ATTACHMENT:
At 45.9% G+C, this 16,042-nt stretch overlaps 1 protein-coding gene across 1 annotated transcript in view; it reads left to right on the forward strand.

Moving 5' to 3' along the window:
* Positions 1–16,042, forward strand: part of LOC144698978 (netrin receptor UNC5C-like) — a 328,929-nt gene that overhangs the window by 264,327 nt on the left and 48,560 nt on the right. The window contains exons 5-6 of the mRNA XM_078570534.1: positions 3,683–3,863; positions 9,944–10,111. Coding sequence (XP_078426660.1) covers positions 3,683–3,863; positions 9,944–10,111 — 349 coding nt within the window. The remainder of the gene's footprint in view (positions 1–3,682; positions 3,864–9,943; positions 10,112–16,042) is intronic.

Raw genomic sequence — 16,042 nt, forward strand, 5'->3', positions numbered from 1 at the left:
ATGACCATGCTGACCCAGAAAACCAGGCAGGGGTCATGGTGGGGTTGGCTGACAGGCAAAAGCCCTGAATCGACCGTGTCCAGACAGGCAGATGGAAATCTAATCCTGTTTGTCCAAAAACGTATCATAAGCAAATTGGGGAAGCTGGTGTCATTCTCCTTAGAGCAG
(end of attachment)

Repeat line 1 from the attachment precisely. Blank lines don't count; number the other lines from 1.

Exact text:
At 45.9% G+C, this 16,042-nt stretch overlaps 1 protein-coding gene across 1 annotated transcript in view; it reads left to right on the forward strand.